Single-pilot ops targeted by regulators
The crash of a Premier IA jet at the EAA AirVenture show this summer after an unstabilized approach has helped to reignite the debate over the efficacy of single-pilot turbine aircraft operations by non-professional pilots.
The statistics are irrefutable. Single-piloted turbine aircraft crash far more often than do those operated by two- pilot crews. The latest report from Robert E. Breiling and Associates, the aviation safety data consultancy, provides a glaring contrast between both single- and two-crew aircraft as well as a differentiation between the accident rates of aircraft operated by professional corporate flight departments and other operators.
Based on an analysis per 100,000 flight hours, Breiling found that the accident rate for turbine aircraft flown by non-professional pilots was four times higher than that for aircraft operated by corporate flight departments. He also found that turbine aircraft certified for single-pilot operations had an overall accident rate that was 3.4 times higher and a fatal accident rate that was 13 times higher than aircraft that require dual pilot operations.
The FAA recognizes this risk and that is why it requires a more extensive minimum equipment list for most turbine aircraft that it certifies for single-pilot operations, such as mandating a functioning autopilot on all flights. Nevertheless, certain aircraft that are commonly operated single pilot crash more often, and as the prices of these used aircraft continue to decline, thereby making them more affordable to less experienced owner-pilots, the risk increases. The Cessna Citation II provides a good example of this, although the yardstick could be applied to other aircraft as well. Used copies of this aircraft are now widely available for less than $1 million and many owners fly it single pilot, either because they have a IISP model or are operating under a "Part 91 exemption" that applies to a variety of Citation models. Breiling thinks single pilot operation of the Citation II accounts for its much higher overall accident and fatal rates per 100,000 flight hours over the first half of the decade than two competitive aircraft that require dual-pilot operations, the Beechjet 400A and the Learjet 31A. The Citation posted an overall accident rate of 1.6 and a fatal rate of 0.34 compared to 0.74 and 0.08 for the Beechjet and 0.19 and zero for the Learjet 31A.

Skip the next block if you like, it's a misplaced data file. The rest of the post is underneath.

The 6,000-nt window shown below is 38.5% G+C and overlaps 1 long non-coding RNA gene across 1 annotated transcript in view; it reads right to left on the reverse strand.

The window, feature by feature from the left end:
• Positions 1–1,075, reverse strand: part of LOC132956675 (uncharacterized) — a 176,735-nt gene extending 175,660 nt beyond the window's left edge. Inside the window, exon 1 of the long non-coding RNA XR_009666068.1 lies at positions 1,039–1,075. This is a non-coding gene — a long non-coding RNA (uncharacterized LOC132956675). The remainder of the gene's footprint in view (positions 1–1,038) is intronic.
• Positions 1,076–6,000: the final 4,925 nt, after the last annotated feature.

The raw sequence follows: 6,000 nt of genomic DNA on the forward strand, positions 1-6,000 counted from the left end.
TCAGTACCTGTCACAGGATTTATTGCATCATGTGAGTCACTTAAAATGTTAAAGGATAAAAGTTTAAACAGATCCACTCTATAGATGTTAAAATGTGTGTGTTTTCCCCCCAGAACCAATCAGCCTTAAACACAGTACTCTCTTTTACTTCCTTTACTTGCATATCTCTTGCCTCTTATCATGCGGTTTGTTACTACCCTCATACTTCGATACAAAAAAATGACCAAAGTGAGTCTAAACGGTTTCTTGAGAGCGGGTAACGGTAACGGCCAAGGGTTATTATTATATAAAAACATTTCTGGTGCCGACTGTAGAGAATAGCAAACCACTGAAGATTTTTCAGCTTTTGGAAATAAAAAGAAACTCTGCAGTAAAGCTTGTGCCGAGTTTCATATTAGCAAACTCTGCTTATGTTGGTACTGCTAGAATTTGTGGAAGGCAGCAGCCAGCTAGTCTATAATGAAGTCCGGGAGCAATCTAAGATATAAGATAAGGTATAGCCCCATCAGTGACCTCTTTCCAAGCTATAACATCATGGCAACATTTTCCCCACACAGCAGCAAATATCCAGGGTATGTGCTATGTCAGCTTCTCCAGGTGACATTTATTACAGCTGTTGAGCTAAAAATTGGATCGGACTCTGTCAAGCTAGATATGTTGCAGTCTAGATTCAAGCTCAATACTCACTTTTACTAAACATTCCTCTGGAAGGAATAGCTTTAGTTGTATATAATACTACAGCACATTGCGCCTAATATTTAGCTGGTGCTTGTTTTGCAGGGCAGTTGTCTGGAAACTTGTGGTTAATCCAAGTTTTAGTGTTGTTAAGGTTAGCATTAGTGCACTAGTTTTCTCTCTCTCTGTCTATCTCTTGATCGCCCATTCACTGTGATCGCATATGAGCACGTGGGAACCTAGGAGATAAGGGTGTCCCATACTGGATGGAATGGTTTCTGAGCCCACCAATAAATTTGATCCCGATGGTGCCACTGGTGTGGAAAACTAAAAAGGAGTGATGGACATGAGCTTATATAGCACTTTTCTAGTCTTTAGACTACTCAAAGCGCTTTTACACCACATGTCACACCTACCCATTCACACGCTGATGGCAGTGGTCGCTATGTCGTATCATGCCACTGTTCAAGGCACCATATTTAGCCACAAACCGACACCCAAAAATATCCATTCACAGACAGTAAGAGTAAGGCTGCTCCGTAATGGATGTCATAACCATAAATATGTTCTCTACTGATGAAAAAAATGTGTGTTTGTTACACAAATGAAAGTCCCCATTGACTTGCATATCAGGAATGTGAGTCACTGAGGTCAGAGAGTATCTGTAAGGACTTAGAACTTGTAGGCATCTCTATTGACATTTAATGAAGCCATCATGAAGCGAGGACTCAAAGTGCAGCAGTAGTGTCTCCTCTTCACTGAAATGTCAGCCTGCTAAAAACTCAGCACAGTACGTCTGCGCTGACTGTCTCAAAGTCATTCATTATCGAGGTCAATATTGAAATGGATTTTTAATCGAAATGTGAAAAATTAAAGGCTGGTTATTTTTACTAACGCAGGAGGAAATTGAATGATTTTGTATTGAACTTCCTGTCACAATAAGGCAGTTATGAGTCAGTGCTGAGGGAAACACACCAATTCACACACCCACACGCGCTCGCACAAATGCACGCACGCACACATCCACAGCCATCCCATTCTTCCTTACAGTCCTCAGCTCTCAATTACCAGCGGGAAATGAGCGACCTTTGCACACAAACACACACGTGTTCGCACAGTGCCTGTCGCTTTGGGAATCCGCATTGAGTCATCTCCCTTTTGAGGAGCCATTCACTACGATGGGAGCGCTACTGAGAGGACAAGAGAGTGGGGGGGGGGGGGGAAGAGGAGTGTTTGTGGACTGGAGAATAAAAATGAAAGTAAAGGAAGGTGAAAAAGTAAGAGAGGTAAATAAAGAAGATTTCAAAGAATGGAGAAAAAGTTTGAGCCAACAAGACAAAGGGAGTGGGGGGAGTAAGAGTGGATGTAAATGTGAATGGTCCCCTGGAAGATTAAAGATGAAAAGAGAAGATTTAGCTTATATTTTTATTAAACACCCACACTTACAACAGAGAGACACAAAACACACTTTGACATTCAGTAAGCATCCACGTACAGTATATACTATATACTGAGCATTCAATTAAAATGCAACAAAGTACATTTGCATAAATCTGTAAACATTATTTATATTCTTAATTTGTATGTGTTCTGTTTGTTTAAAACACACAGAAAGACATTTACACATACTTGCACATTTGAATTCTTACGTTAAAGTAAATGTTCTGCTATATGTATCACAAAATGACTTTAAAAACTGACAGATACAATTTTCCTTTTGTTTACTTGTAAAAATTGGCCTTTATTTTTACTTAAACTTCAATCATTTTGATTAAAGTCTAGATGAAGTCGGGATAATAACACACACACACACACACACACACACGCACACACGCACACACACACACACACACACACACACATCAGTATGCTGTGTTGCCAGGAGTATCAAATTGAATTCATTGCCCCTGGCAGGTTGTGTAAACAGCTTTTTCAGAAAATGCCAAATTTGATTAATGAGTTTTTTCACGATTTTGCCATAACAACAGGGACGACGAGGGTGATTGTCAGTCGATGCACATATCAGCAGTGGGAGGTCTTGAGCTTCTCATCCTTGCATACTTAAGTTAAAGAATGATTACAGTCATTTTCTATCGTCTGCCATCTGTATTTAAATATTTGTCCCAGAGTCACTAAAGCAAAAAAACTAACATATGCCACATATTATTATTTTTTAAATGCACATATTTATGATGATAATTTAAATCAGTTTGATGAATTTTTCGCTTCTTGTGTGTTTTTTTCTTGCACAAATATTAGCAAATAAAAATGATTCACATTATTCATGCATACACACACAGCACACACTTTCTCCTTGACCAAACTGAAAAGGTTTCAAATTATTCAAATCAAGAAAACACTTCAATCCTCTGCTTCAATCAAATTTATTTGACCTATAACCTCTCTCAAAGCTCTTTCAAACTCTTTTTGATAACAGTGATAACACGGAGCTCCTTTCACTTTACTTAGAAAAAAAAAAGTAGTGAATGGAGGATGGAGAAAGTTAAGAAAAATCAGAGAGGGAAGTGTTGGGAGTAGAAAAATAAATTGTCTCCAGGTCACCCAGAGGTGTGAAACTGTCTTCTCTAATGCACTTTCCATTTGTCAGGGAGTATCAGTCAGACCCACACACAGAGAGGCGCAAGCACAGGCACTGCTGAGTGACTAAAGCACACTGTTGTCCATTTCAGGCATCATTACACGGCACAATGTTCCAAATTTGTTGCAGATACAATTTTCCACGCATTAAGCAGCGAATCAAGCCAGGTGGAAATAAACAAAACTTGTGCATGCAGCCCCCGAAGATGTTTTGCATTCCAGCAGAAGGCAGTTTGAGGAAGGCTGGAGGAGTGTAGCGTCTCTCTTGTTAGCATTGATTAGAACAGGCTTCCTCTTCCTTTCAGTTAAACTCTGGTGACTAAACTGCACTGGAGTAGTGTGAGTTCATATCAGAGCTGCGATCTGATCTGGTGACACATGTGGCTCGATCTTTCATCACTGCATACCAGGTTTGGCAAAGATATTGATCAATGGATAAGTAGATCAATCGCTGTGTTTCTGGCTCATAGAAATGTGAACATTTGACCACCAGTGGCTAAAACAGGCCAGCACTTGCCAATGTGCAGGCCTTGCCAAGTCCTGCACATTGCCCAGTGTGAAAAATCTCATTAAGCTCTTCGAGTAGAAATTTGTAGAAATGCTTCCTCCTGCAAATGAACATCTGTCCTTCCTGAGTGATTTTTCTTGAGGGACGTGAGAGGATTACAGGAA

Self-regulation, training, and professionalism likely hold the combined key to improving the single pilot accident rate. A Chicago area operator of a Citation II, who is not a professional pilot, said he simply does not operate single pilot if the flight is long, involves bad weather or is in congested airspace.
Higher training standards, both mandatory and voluntary, appear to be working in several cases.